Members of Congress Hold Forum on Student Loan Debt

Lawndale News Chicago's Bilingual Newspaper - EducationOn Monday, U.S. Representatives Mike Quigley (IL-05), Jan Schakowsky (IL-09), and Senator Dick Durbin (IL) held a congressional field forum to explore the impact of the growing student loan debt on families and the economy. The forum was hosted by Rep. Quigley in the Chicago City Council chambers, where the Illinois lawmakers heard testimony from a diverse panel of higher education experts, consumer protection advocates, and students affected by escalating debt.

A June 2012 study from UNC-Greensboro found that “borrowing an additional $10,000 for education decreases the probability of marriage by 11 and 17 percentage points, respectively, for men and women …whose age is below 37.” A May 2012 study from Rutgers University found that student debt caused 40 percent of graduates to delay a major purchase.

“My office often hears from students who have problems with their loans but have no idea where to turn for help. When Congress reconvenes in September, I intend to introduce legislation to create a clearinghouse for student debt issues through the U.S. Department of Education which will facilitate student inquiries and refer them to the appropriate entity,” said Senator Durbin. Two student witnesses also testified to the impact student loan debt has had on their higher education and post-collegiate decisions.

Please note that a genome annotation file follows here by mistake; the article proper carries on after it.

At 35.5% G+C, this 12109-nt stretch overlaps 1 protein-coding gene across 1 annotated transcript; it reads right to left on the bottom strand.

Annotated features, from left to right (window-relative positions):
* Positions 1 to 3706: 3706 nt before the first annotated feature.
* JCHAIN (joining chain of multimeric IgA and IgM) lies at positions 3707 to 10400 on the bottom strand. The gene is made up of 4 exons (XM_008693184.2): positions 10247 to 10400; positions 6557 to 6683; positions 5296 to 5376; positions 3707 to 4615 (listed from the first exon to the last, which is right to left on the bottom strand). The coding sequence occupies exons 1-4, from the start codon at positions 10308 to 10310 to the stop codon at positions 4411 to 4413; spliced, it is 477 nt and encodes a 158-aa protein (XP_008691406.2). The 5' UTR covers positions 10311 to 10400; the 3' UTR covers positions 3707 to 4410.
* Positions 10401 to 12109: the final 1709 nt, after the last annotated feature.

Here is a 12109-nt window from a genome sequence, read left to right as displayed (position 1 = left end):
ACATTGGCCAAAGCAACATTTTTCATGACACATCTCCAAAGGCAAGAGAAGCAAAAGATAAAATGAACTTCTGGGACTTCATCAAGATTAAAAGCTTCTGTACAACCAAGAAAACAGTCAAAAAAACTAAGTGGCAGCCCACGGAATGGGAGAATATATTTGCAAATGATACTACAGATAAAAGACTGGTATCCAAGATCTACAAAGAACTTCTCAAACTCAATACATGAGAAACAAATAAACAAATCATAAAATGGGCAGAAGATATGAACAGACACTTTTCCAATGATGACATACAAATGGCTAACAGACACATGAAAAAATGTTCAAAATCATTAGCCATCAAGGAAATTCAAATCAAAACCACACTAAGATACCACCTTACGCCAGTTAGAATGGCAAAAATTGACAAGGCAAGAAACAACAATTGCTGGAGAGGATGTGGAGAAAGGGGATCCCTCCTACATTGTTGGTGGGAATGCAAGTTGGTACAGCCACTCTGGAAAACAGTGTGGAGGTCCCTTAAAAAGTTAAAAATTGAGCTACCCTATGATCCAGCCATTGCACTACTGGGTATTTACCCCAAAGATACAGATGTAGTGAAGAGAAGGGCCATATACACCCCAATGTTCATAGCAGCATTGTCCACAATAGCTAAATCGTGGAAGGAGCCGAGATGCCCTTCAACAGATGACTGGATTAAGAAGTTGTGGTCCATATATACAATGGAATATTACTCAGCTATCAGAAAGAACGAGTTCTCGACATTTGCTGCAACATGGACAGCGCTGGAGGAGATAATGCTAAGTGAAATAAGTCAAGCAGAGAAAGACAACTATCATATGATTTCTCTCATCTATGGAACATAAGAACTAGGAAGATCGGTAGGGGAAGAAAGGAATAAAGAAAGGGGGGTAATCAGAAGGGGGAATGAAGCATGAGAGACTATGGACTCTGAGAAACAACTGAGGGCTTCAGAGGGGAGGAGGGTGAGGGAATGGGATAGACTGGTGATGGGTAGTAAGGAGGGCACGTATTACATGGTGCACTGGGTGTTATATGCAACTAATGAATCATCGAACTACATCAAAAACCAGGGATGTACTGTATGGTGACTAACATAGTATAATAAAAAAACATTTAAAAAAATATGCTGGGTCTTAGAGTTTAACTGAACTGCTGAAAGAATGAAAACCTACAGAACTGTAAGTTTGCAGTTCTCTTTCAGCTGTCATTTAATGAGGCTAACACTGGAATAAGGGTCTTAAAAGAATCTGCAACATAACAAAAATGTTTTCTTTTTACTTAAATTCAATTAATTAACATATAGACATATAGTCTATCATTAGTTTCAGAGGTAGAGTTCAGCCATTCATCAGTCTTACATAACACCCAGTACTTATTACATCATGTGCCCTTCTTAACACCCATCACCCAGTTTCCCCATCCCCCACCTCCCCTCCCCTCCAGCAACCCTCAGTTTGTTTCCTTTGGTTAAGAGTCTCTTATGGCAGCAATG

Katie Pantell is a National Merit Scholar attending Loyola University of Chicago on scholarship. Despite financial aid, she is still borrowing money to cover her daily expenses. Ms. Pantell testified that she’s worried that when she graduates with $20,000 or more in debt, she won’t be able to pursue Teach America or another public service position because of her debt and the accruing interest.

Alex Brooks graduated from ITT Technical Institute in 2006, but when he began looking for jobs, prospective employers told him he did not have the proper certification to do any computer programming, a requirement his school never informed him he would need. Brooks’ situation highlights one of the criticisms of for-profit schools, some of whom use misleading recruiting practices that leave students unprepared and in debt.

“We’ve seen first-hand the damage done to these students who wanted nothing more than to go to school to better themselves only to be burdened with debilitating debt and few job prospects in their chosen field. Left unchecked, I fear these institutions will produce a generation of students saddled with debt and years of financial insecurity,” said Attorney General Lisa Madigan.

Comments are closed.